Some daycares will put anywhere from 20 to 40 or more dogs into daycare at once. That is way, way, WAY too many! Especially considering there is often only one attendant on duty. On average in my second daycare there were anywhere from 8 to 15 dogs (but I’ve had up to 22), and I still have a hard time paying as much attention to them all as I need to. I may be busy trying to shoo a pushy dog away from a fearful one and there could be a fight breaking out in the other corner of the room. Had there been fewer dogs or more attendants, I could have paid closer attention to the other dogs’ body language and prevented that fight. It was a tiny room and the cramped space frustrated many dogs. I have also noticed that dogs become remarkably more stressed and on edge when in larger groups. Fights and fearful behaviors are significantly more likely to occur. In smaller groups (6 or fewer), things were much more peaceful, and timid dogs were much more confident and willing to play. A large group is just too overwhelming for most dogs (and the poor attendant).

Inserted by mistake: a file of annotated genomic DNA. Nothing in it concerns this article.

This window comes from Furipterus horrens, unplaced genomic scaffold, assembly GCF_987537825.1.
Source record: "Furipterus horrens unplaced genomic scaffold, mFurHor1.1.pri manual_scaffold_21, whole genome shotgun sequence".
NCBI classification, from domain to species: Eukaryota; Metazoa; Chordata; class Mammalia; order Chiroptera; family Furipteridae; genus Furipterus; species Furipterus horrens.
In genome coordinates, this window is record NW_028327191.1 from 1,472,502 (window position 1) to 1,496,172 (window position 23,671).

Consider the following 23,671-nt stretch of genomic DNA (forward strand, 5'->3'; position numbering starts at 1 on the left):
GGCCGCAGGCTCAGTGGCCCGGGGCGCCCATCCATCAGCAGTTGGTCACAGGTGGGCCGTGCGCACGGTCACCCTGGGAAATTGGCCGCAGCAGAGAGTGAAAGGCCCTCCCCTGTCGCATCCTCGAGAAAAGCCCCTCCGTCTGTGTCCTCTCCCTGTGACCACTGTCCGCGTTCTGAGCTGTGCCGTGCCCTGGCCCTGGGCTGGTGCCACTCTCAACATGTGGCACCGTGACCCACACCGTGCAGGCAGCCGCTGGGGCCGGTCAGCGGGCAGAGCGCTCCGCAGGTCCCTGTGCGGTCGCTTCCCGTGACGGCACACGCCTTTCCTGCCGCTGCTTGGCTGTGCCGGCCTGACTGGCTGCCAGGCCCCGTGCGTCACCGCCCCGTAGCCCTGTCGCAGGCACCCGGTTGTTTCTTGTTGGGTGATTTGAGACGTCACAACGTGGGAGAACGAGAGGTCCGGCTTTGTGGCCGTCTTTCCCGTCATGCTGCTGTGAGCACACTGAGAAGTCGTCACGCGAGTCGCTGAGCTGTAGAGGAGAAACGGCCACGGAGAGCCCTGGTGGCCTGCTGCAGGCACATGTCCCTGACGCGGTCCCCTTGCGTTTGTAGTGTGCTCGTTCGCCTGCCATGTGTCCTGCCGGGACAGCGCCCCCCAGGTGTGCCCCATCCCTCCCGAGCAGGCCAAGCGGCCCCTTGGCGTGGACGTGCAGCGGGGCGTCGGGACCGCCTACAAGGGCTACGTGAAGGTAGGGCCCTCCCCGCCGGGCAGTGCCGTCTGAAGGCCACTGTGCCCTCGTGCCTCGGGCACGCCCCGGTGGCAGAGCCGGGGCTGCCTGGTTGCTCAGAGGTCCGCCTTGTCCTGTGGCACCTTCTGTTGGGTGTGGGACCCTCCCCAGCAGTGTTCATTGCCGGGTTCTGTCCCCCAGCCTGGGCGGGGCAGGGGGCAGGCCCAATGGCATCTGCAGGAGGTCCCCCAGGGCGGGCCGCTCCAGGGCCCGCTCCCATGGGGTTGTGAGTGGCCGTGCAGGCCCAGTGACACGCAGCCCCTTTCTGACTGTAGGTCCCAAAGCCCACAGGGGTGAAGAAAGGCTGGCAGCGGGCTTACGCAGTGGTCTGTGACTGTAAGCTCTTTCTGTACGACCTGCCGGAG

3. It’s not a controlled environment.
This is why I hate the idea of people using doggie daycare for socializing their puppy. Socialization is a very critical part of a dog’s life, and it needs to be done properly. Tossing your puppy into a room with a bunch of loose, strange dogs can have horrible results. Maybe your puppy is on the timid side and needs to be introduced much more slowly with a lot of positive reinforcement. Not all dogs play well together; maybe one of those other dogs is a bully that attacks your puppy and teaches it that other dogs can be scary. I’ve often seen dogs in my daycare who will pick on the more timid ones until the timid one feels forced to lash out at them in an attempt to tell them to back off. Often it’s the timid puppy that gets punished for lashing out by ignorant attendants, which only stresses the puppy out further. Plus it can teach the puppy that the more subtle, peaceful warning signals will be ignored and they need to skip to more aggressive methods to get other dogs to back off, leaving your dog with poor coping skills. Not only that, but I’ve seen many puppies pick up bad, obnoxious habits from older dogs in daycare.
4. The dogs are not always evaluated as thoroughly as they should be.